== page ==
Page 5 - National Geographic - How We Found Titanic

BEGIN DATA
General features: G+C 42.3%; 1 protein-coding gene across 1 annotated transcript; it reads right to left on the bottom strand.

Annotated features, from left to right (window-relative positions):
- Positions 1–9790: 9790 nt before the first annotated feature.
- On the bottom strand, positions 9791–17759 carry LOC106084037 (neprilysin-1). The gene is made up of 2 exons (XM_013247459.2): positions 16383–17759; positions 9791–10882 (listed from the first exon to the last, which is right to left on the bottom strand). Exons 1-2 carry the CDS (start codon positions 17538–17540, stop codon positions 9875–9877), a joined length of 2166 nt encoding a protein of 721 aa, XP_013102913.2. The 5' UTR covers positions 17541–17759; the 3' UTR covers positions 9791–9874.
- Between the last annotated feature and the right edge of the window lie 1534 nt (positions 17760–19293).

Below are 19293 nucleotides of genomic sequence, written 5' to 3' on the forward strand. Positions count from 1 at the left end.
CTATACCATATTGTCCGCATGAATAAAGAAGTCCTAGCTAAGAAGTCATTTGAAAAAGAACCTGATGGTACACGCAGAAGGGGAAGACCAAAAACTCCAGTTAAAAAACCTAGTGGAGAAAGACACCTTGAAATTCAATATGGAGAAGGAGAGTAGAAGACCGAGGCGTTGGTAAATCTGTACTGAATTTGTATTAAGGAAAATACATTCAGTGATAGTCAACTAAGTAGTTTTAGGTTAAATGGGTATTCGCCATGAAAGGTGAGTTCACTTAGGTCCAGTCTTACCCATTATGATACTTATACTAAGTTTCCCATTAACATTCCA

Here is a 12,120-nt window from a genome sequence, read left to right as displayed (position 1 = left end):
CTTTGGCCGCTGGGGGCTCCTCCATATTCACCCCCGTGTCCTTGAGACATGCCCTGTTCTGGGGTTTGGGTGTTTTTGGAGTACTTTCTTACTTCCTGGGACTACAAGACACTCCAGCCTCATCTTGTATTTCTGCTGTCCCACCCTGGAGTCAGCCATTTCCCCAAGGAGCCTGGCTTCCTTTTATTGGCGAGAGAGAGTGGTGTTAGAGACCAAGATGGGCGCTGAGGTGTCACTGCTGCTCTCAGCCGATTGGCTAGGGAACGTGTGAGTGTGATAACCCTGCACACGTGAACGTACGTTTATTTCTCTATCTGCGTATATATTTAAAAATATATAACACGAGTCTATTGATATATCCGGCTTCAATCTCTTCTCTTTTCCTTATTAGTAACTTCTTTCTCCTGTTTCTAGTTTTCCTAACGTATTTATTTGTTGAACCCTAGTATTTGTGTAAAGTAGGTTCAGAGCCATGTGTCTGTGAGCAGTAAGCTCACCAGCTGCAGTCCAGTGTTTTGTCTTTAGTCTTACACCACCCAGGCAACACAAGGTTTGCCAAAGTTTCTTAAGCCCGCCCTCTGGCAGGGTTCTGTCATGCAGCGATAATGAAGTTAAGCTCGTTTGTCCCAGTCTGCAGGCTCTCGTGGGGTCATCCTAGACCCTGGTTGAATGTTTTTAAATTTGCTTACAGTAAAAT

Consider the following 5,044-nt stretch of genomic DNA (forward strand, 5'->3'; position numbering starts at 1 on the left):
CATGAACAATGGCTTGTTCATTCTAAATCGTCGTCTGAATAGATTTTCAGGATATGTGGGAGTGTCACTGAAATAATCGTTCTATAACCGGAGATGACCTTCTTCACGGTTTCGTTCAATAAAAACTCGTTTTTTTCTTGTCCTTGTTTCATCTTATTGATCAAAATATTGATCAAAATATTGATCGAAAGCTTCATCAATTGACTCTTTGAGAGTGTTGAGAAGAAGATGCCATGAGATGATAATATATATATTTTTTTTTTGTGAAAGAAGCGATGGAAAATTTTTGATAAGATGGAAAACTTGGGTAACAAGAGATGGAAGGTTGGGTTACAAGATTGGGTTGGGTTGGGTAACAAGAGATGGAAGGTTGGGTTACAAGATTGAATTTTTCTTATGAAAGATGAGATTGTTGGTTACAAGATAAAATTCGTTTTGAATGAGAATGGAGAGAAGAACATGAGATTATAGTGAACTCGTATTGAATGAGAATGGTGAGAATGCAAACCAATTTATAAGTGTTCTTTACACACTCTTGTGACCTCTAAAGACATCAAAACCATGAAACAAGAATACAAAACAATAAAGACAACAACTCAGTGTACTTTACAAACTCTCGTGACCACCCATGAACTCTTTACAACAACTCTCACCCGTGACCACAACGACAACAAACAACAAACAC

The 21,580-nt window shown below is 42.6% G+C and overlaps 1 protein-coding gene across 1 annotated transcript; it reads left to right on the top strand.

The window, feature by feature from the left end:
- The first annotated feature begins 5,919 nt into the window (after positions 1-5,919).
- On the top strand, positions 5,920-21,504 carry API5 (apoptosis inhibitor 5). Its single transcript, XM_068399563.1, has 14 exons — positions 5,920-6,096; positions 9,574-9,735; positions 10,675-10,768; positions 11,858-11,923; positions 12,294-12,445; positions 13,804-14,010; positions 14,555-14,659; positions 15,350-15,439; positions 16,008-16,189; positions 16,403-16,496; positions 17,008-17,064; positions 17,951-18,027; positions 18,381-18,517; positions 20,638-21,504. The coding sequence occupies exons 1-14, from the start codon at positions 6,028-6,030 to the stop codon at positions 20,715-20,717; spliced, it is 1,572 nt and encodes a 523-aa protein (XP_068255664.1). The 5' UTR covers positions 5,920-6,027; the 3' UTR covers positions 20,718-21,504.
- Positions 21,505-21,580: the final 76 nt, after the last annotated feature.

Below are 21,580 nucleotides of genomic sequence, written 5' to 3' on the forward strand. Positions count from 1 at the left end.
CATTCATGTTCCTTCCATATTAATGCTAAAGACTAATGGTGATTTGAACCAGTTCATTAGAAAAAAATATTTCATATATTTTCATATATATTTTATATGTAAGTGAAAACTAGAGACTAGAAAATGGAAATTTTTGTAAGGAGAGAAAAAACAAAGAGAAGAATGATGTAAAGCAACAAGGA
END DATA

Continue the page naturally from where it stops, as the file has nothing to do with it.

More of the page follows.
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lifeboat davit (l,ower lef) with sections of an ice-cube tray. One of our photographs the block still attached lies Yet Titanic stayed afloat more confirms the loss of the foremost alongside a collapsed bulkhead than an hour longer than most of Titqnic's four giant stacks, lrom the officers' quarters. experts on board predicted. not shown in the painting. The great liner tilts only Many of the 2,227 passen- Some accounts maintain that .econds before her plunge to gers and crew had abandoned the funnel collapsed violently rhe bottom-two hours and 40 ship or been swept away when when the ship upended; others ninutes after the iceberg tore a the vessel briefly upended in claim it worked loose as the sash some 300 feet long in her the water, then settled back at water engulfed it. Our pictures starboard side near the bow. an angle. All 20lifeboats and support the former conclusion. SLr of her 16 watertight com- rafts-less than half the During one sweep along the partments were flooded, and number needed-had been superstructure we took a a-: the sea rose above the wa- launched, many of them only photo graph (below) showing tertight bulkheads, adjoining partly filled. Nearly all had the huge circular opening compartments flooded like pulled away from the ship for where the funnel once joined safety. That action doomed the deck. Massive steel flanges most survivors afloat, for the have been wrenched open '' temperature of the sea was like the lid of a sardine can. 28oF and none could last more than an hour or so. The near- est ship to respond was still two hours away. / \ 2e o , A 2 fo % 2" f :T \T]NG BY WILLIAM H. BONO, NATIONAL GEOGRAPHIC r..I5T. CONSULTANTS: CHARLEs A. HAAS III AND .:T\ P, EATON, TITAIIC HISTORICAL SOCIETY THIS PAGE FOLDS OUT 701
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